Quiz: How closely did you read artcritical in 2011?
Well, it’s never too late. Identify our mystery artist and win this drawing by artcritical’s publisher/editor David Cohen.
No one will say our mystery artist had his or her fifteen minutes. His/her 2011 New York show consisted of a single and singular piece that was nothing if not timely according to artcritical’s review.
Forename clue: “unless presented in the present […] art is dead.”
For an acrostic of the mystery artist’s family name, assemble letters from the clues below. All the clues relate to articles you could have read here in 2011.
HINT: The first letter of their family name is shared by our mystery artist and the artist transcribed in Cohen’s drawing.
SECOND HINT: If curiosity or the desire to win gets the better of you, use artcritical’s search box to send you to the articles from which our quotes are culled—and don’t worry, thusly “cheating” helps our visitor stats!
first letter of the family names of the following artists:
Insect Immigrants consists of a collection of found white doilies, each hand embroidered with a different insect and displayed to face the wall, making visible the painstaking production of each loop and knot.
One mottled, stony white figure seems part Casper the Friendly Ghost, part Ken Price sculpture… Rifling through the last 100 years of painting with indexical panache, [these] biomorphs also nod to Picasso’s 1930’s beach bathers, Miró, Arp, Richard Lindner and Elizabeth Murray but function together as if [the artist] snapped a shot at the right moment at a party. There is an interesting tension between what is guided and what is a more randomized gesture.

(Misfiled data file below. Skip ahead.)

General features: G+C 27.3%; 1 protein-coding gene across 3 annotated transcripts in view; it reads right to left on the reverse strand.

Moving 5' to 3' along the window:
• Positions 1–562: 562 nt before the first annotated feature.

[the artist's] “efforts at attaining an art free from form and style was dirty and laborious business. These deeply emotional canvases present bewilderingly dense surfaces in which energy feels trapped, pulsing beneath craggy mountains and cavernous pools of oil paint… There is a sense of a slow, forceful swirling motion, like a maelstrom gathering energy
”The artist’s speed of production mirrors [his/her] interest in the rate at which new technologies reach obsolescence, a theme central to his practice. Equal parts hacker and historiographer, X’s meditations on authenticity, access, and authorship speak to [his/her] politics of open source culture: the exhibition “catalogue” is a downloadable PDF and the artist encourages the viewer to reproduce [his/her] works at home.
[painting] “uses color and stain to denote distance and differentiate the play of light and mist on receding hills with the polite subtly of a watercolor, despite its nine feet width and its being acrylic on canvas.”
first letter of this artist’s forename:
“The projecting and hanging rock formations, partly body, partly landscape, bring to mind venerable traditions of Chinese art: landscape painting, certainly, with rocky heights floating among clouds, seemingly disconnected from the earth, but more specifically the miniature rock formations that became popular during the T’ang Dynasty.”
first letter of the author’s forename and of the mental condition cited
If you’re prone to fits of [mental condition], the 25th floor of the John Hancock Center may not strike you as the ideal location for an art gallery. But staying abreast of the latest shows in Chicagoland requires precarious treks across neighborhoods, dizzying sprints up skyscrapers, and even trips across time-zones, all while maintaining your balance. On rare occasions, it means facing your fears.
Use the comments box below to submit your answer. The prize cannot be won by employees of artcritical LLC though they are welcome to play.
AND THE WINNER IS…
Congratulations, Juan Manuel Bocca, on being the first reader to identify the mystery artist. Jim Walsh and Erika Schneider got it right the next day and will receive runners up prizes. Everyone else, please continue to play and a sketch might finds its way to you, too!